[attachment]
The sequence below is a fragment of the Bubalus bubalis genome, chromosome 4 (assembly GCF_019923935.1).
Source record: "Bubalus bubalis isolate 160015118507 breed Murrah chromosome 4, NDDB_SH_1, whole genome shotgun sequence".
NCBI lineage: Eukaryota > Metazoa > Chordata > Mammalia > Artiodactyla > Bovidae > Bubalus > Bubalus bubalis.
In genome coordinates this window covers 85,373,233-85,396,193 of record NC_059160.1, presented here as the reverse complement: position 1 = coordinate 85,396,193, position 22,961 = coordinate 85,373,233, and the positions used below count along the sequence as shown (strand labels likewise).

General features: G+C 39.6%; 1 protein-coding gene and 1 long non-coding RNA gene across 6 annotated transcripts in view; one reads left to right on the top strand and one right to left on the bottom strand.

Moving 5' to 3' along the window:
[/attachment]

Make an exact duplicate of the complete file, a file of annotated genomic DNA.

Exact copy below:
The sequence below is a fragment of the Bubalus bubalis genome, chromosome 4 (assembly GCF_019923935.1).
Source record: "Bubalus bubalis isolate 160015118507 breed Murrah chromosome 4, NDDB_SH_1, whole genome shotgun sequence".
NCBI lineage: Eukaryota > Metazoa > Chordata > Mammalia > Artiodactyla > Bovidae > Bubalus > Bubalus bubalis.
In genome coordinates this window covers 85,373,233-85,396,193 of record NC_059160.1, presented here as the reverse complement: position 1 = coordinate 85,396,193, position 22,961 = coordinate 85,373,233, and the positions used below count along the sequence as shown (strand labels likewise).

General features: G+C 39.6%; 1 protein-coding gene and 1 long non-coding RNA gene across 6 annotated transcripts in view; one reads left to right on the top strand and one right to left on the bottom strand.

Moving 5' to 3' along the window: